Derek Warfield looks to the South in his latest exploration of the music of the Irish in America's Civil War
A review by Kevin P. Gorman
Music and singing are never enough for former Wolfe Tones' leader Derek Warfield, and with "Bonnie Blue Flag," his latest album, once again Warfield attempts and succeeds at touching the patriotic and sentimental soul of the Irish listener with his folksy Irish singing style and his impressive storytelling, placing every track in historical context.
His 20-tune album titled "The Bonnie Blue Flag, The Musical Story of the Confederate Irish" his third in a series of musical collections drawn from America's most catastrophic and costly conflict Dublin-born Warfield again turns his attention to the Irish experience in America's Civil War. The twist, of course, is this album's focus on the music of the Irish who went South, a fraction of the total in America in 1861, but a significant fraction, all the same, numbering in the tens of thousands.
Warfield offers keen insights into the origins of each tune in the booklet, and intriguing anecdotes about historic figures.
Warfield and his band, who masterfully play only traditional instruments, recorded the album to, as Warfield explains, tell "the story of the Confederate Irish, (which) has been sorely neglected over the years, (and) to recall some small part of the gallantry and sacrifice of these 'Rebel' Irish."
The album is rich with Confederate-themed lyrics set to familiar tunes, such as"The Wearin' o' the Grey," set to "The Rising of the Moon," one of Cork-born Confederate General Patrick Ronayne Cleburne's favorite songs, and "The Soldier's Farewell," set to the highly popular period-tune "Rosin the Bow."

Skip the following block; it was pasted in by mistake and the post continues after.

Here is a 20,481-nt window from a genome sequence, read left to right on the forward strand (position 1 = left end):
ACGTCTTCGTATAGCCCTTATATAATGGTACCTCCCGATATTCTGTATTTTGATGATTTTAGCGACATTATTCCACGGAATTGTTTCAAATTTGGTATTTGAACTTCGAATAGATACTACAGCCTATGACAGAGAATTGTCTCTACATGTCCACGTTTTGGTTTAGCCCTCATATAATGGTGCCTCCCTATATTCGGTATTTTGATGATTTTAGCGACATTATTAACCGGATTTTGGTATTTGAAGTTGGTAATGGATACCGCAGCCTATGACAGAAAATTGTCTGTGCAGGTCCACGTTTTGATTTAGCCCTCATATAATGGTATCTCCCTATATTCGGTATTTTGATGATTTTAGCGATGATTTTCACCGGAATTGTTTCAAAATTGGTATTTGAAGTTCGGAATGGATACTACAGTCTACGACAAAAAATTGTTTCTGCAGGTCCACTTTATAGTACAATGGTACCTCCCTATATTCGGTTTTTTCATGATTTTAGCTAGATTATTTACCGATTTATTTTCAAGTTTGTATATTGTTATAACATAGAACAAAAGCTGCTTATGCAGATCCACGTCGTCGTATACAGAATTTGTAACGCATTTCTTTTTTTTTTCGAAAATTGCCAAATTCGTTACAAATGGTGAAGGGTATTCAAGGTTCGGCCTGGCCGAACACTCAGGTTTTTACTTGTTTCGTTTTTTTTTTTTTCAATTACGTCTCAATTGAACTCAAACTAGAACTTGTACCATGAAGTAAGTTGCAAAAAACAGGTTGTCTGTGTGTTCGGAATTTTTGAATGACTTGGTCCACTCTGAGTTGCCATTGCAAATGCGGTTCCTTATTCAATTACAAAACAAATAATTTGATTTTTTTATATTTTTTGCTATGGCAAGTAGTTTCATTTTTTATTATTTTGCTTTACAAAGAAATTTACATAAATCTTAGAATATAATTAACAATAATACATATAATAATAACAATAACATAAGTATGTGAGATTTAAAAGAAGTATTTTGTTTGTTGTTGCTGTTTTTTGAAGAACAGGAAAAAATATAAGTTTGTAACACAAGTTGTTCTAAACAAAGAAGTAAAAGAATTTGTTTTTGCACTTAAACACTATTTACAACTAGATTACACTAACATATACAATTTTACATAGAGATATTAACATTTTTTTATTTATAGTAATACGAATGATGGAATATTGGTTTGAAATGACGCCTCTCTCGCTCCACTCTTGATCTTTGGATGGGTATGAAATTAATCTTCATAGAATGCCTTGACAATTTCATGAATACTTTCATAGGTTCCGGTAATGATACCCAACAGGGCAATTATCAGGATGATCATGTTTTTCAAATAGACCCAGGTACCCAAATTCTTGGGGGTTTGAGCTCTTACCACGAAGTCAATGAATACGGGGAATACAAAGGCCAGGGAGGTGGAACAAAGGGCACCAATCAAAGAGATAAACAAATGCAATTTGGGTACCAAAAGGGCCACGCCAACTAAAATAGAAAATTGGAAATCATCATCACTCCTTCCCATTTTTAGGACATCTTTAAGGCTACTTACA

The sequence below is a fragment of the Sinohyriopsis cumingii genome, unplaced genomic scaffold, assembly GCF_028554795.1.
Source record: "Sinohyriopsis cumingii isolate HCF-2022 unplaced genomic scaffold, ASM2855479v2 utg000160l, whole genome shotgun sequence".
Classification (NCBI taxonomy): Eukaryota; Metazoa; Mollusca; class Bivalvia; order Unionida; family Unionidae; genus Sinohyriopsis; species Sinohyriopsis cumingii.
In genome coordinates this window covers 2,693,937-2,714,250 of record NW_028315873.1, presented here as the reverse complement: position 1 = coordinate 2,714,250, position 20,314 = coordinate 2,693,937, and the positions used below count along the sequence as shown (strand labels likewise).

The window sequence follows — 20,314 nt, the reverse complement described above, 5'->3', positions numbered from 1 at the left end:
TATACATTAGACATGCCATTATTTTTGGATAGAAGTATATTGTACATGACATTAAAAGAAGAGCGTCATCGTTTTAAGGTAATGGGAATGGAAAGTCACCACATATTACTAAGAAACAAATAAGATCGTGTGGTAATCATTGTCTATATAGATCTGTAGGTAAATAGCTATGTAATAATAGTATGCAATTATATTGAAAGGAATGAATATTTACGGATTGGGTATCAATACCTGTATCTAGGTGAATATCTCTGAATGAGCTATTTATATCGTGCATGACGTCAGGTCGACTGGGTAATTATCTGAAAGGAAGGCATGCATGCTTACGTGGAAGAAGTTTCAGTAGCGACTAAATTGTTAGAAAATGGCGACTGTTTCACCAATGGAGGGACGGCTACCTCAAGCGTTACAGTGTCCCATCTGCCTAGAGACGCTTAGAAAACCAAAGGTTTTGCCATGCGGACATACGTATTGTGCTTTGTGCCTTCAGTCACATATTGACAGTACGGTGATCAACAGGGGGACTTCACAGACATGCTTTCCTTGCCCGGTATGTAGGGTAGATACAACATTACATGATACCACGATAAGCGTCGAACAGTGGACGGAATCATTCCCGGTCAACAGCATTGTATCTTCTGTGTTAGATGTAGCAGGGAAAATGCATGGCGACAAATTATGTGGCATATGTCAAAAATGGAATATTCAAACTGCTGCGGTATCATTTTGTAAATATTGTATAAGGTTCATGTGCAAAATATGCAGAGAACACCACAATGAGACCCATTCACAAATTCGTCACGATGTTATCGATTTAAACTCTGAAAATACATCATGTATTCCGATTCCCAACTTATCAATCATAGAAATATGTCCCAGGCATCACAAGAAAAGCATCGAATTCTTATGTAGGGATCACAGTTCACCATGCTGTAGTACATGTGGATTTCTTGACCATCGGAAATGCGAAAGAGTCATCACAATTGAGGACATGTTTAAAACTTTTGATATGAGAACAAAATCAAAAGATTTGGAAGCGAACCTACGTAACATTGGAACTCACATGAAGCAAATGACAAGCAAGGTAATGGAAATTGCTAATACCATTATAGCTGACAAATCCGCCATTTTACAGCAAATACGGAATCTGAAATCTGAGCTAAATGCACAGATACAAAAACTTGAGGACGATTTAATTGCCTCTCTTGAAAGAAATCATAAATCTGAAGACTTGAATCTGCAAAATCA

Warfield's album also includes a clever new ballad composed by Warfield's son Pearse, titled "The Hunley," which, in just four stanzas, tells the story of the February 1864 sinking of the USS Housatonic by the Confederate submarine Hunley. The ship, the first submarine to ever destroy an enemy ship, sank in Charleston Harbor after piercing the Union sloop with an explosive-laden spar. The Hunley and its entombed 8-man crew, including at least one of apparently Irish ancestry, were raised in 2000, with the crew reinterred in Charleston's Magnolia Cemetery in April.
The cover of "Clear the Way" featuring the art work of Don Troiani.
Warfield's deep passion for this subject is again readily apparent with "Bonnie Blue Flag." Repeating the pattern set in his previous Civil War releases, "Sons of Erin " (Cill Dara Music, 2000) and "Clear the Way" (Kells Music, 2002), the material provided beyond the music the story of each song and of the people who influenced them is included in a handy 32-page illustrated booklet accompanying the compact disk.
As before, Warfield offers keen insights into the origins of each tune in the booklet, and intriguing anecdotes about historic figures such as Daniel O'Connell, called "the Liberator" for his successes in gaining political rights for Catholics in Ireland; Young Irelander John Mitchel, who become a fervent Confederate partisan; and Theodore O'Hara, a Confederate officer best known for his elegiac poem "The Bivouac of the Dead," read by Warfield in the final album track. On a musical note, one surprising discovery: the tune "Wrap the Green Flag Around Me Boys," often associated with Ireland's Easter Rising, was written in Chicago in 1862 and was sung by many Irish soldiers on both sides of the American conflict.